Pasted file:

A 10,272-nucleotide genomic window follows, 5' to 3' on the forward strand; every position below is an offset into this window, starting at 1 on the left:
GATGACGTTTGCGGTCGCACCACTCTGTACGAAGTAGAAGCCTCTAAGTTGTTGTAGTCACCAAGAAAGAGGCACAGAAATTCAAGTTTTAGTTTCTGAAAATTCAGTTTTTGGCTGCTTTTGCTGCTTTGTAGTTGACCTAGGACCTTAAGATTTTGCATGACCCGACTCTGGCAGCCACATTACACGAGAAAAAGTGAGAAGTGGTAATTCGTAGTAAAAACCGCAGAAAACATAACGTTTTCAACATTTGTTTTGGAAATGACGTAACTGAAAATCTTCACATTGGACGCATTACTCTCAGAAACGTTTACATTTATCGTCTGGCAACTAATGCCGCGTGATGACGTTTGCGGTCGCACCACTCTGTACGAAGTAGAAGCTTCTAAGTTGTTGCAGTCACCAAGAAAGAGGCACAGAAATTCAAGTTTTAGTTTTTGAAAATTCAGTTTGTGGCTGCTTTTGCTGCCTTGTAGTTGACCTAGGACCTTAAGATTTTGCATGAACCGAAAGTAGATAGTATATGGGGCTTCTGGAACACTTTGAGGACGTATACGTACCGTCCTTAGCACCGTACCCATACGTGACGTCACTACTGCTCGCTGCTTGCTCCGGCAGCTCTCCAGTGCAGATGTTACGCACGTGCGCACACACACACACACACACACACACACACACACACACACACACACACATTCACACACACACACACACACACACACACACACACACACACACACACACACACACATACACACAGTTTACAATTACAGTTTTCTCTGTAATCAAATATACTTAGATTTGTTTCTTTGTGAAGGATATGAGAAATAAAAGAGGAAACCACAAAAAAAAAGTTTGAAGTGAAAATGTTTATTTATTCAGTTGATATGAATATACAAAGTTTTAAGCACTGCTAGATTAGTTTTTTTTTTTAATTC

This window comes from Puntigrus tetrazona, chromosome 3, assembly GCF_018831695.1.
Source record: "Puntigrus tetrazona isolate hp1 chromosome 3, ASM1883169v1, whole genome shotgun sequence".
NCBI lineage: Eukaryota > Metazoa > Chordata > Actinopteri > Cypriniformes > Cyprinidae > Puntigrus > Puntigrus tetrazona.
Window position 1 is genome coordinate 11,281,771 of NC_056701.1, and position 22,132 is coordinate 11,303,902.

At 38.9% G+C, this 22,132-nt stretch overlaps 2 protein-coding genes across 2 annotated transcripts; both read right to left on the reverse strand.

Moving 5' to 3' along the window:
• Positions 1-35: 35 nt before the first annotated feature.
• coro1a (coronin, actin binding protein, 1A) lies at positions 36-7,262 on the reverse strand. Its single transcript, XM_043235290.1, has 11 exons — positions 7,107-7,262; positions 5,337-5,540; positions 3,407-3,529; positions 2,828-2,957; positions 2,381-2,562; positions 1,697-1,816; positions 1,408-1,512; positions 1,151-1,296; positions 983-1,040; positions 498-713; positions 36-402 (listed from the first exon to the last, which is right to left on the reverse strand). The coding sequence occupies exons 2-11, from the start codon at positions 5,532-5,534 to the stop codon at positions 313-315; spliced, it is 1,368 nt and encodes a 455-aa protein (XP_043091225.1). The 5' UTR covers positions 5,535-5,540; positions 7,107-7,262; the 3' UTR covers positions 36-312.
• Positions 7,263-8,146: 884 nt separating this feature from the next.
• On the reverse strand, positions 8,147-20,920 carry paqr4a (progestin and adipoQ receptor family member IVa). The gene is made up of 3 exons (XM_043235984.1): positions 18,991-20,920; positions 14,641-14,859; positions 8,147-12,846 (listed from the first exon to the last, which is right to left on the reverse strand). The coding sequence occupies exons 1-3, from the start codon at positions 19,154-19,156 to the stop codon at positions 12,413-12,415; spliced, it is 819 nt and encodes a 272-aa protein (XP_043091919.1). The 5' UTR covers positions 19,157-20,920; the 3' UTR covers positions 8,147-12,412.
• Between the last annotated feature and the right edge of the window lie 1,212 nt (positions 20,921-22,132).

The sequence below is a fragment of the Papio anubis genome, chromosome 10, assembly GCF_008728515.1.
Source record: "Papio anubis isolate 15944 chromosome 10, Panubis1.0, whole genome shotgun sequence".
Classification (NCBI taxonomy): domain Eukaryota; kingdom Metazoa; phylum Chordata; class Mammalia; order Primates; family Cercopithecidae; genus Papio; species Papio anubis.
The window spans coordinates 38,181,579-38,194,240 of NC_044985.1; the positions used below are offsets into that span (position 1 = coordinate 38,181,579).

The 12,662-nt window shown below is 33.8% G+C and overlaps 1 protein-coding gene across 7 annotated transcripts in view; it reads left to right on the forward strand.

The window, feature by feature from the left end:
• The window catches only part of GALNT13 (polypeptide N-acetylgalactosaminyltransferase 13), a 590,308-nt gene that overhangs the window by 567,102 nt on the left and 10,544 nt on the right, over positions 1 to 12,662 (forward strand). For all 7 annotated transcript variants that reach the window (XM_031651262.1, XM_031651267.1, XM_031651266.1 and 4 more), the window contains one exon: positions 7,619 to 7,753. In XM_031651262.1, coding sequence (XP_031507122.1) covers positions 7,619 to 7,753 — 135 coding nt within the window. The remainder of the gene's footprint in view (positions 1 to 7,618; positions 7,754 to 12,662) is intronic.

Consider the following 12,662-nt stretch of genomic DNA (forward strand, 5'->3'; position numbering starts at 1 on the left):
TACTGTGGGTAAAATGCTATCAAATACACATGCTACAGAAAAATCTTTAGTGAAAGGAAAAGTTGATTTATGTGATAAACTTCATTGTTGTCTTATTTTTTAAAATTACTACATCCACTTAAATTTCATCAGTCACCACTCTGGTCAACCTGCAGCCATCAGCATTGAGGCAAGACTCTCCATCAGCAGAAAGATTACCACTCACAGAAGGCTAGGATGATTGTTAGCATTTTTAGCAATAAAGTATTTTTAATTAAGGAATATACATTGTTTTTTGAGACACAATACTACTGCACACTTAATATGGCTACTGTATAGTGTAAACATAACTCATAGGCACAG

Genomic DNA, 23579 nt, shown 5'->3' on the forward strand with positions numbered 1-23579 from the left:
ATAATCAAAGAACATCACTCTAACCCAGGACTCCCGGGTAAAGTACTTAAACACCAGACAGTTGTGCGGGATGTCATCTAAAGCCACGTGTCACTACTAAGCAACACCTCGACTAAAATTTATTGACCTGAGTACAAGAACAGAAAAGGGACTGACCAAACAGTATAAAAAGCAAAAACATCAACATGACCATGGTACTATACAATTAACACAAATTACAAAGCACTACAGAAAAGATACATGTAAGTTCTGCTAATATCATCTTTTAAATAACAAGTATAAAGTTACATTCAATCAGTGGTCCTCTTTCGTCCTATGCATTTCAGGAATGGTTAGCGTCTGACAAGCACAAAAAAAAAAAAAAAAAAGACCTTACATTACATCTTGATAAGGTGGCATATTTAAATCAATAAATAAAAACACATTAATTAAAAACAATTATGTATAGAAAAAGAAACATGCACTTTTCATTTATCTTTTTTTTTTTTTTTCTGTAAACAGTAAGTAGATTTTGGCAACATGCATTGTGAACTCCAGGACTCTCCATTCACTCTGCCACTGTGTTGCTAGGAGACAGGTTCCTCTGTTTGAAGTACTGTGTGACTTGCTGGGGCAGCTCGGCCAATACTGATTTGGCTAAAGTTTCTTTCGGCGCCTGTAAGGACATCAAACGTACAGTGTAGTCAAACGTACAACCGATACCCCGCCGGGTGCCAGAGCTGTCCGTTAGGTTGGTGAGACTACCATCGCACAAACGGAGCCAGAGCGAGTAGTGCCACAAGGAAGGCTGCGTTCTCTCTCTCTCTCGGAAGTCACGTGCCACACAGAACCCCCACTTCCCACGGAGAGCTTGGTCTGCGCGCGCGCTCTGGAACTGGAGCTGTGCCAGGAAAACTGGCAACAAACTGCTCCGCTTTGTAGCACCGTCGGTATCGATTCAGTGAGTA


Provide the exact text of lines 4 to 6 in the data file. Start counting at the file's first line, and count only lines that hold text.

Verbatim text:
Source record: "Puntigrus tetrazona isolate hp1 chromosome 3, ASM1883169v1, whole genome shotgun sequence".
NCBI lineage: Eukaryota > Metazoa > Chordata > Actinopteri > Cypriniformes > Cyprinidae > Puntigrus > Puntigrus tetrazona.
Window position 1 is genome coordinate 11,281,771 of NC_056701.1, and position 22,132 is coordinate 11,303,902.